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Heterogeneity of fibrosis patterns in non-alcoholic fatty liver disease supports the presence of multiple fibrogenic pathways

Authors


Correspondence

Assoc. Prof. Andrew D. Clouston, Envoi Specialist Pathologists, 1/49 Butterfield St, Herston, Brisbane, Qld 4006, Australia

Tel: (61-7) 3257 0233

Fax: (61-7) 3257 4833

e-mail: andrewclouston@envoi.com.au

Abstract

Background

Adult non-alcoholic fatty liver disease (NAFLD) involves lobular necroinflammatory activity and fibrosis is typically centrilobular, whereas paediatric NAFLD has predominantly portal fibrosis. The reasons for these differences are unclear. We aimed to determine (a) how centrilobular and portal fibrosis in children relate to histological parameters; and (b) whether atypical fibrosis patterns exist in adults that are unexplained by current fibrogenesis models.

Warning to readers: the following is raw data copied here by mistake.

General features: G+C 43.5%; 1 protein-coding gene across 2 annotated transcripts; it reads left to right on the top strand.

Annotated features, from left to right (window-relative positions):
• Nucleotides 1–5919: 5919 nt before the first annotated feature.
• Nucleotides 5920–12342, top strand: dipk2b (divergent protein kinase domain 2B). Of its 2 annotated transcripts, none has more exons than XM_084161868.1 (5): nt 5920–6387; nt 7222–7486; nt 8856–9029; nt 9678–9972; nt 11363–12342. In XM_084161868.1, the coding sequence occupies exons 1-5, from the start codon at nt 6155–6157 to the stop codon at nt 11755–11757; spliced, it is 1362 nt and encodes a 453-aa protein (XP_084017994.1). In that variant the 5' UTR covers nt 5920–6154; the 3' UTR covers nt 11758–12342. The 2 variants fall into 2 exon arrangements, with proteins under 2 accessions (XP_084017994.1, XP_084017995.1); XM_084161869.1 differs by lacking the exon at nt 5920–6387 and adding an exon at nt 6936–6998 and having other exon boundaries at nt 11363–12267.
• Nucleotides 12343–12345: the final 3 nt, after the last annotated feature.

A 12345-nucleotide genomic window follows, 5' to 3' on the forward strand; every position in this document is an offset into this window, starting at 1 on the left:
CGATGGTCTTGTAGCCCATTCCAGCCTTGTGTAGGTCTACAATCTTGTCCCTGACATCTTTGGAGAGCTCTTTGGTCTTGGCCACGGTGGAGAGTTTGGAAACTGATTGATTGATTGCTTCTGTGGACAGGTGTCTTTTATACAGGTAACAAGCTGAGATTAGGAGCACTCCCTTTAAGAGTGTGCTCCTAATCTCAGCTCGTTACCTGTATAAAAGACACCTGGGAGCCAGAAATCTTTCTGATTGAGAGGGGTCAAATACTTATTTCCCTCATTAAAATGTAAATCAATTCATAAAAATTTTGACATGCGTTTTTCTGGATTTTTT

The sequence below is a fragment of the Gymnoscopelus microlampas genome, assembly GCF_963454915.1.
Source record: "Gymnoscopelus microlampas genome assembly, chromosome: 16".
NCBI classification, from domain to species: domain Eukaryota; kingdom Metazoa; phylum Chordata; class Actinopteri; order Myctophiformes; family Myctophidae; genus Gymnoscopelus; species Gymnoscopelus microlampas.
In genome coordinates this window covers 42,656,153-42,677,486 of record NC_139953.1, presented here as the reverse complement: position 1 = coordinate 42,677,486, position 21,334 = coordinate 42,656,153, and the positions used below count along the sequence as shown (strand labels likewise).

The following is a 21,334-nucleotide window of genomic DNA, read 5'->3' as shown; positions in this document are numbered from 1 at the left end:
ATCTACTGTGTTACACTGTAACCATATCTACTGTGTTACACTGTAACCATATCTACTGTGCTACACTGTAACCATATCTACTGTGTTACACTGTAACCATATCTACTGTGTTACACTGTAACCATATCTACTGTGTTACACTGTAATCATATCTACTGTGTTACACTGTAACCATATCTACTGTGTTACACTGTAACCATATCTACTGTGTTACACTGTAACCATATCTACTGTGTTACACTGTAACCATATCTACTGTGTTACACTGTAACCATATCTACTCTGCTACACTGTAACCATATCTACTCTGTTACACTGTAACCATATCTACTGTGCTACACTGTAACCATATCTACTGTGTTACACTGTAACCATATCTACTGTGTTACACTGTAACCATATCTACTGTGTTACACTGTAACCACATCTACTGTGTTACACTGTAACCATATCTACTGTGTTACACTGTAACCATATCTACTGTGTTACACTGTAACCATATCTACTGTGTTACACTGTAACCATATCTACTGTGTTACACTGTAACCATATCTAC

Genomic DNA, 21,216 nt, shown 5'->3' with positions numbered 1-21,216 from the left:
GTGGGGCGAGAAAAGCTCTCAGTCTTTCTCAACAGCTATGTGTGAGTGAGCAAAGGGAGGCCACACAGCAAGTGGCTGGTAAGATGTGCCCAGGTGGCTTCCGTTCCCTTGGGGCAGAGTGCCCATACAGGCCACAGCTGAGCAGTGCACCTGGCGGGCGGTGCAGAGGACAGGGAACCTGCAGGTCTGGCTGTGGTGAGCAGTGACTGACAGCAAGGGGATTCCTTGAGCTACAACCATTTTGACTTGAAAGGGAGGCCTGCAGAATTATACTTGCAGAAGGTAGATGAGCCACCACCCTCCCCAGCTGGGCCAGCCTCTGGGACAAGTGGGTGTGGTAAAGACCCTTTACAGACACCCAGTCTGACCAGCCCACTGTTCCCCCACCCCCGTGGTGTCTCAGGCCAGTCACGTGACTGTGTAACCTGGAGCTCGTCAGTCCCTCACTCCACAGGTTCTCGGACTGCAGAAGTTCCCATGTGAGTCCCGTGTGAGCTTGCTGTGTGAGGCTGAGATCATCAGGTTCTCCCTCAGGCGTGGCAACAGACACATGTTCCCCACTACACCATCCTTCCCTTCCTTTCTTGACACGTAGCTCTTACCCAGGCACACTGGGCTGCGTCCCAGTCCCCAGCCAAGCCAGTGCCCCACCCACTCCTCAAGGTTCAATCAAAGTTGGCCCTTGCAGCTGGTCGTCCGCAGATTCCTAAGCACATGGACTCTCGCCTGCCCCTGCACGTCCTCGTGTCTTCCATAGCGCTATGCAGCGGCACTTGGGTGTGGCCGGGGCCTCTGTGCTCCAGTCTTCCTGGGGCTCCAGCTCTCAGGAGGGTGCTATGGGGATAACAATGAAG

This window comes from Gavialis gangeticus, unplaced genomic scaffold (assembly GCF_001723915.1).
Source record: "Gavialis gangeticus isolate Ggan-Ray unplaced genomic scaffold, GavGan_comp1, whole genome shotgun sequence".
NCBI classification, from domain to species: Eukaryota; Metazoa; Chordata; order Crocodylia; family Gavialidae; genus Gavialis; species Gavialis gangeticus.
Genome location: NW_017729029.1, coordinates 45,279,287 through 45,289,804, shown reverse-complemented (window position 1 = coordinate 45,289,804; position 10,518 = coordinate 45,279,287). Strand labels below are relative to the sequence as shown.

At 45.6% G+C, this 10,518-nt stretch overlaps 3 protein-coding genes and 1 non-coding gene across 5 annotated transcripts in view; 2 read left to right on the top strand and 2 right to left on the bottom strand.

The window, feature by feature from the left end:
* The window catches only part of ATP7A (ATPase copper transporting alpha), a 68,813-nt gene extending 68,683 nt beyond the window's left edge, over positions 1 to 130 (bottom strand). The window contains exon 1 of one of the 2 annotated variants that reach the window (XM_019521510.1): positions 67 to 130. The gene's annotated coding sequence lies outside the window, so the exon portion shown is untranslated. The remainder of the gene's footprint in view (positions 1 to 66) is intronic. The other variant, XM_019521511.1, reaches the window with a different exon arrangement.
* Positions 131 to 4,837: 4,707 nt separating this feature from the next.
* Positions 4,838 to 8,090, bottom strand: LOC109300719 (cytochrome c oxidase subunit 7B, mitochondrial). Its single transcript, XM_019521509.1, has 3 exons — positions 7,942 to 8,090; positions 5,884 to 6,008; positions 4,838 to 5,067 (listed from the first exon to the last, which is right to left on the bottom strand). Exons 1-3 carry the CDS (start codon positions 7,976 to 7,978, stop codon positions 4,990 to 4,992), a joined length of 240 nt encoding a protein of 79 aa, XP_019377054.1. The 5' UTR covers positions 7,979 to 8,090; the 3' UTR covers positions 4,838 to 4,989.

Methods

Histological features of paediatric (n = 38) and adult (n = 56) NAFLD were assessed using conventional scoring systems. Keratin-7 immunostaining was used to assess hepatic progenitor cell numbers and the ductular reaction. Centrilobular and portal components of fibrosis were independently scored and fibrosis patterns were classified according to accepted types. Post-treatment (rosiglitazone/gastric banding) biopsies were also examined in adults.

Results

Twenty-six children (68.4%) had portal-predominant fibrosis, although the typical “adult” pattern was seen in 11 (28.9%). Portal fibrosis was associated with a ductular reaction (P = 0.021) and hepatic progenitor cell expansion (P < 0.001), whereas centrilobular fibrosis was associated with lobular inflammation (P = 0.026) and ballooning (P = 0.001). Before intervention, six adults (10.7%) had atypical fibrosis including 3 (5.4%) with a previously unrecognized pattern of very fine, non-zonal sinusoidal fibrosis. Despite improvements in steatosis and inflammation, more patients developed this unusual pattern after intervention with most having had surgery (9 of 10 adults; P < 0.001).

Conclusion

Differing associations with portal and centrilobular fibrosis in children and atypical fibrosis patterns in adults suggest that multiple fibrogenic pathways exist in NAFLD. This has implications for therapy and understanding pathogenesis.

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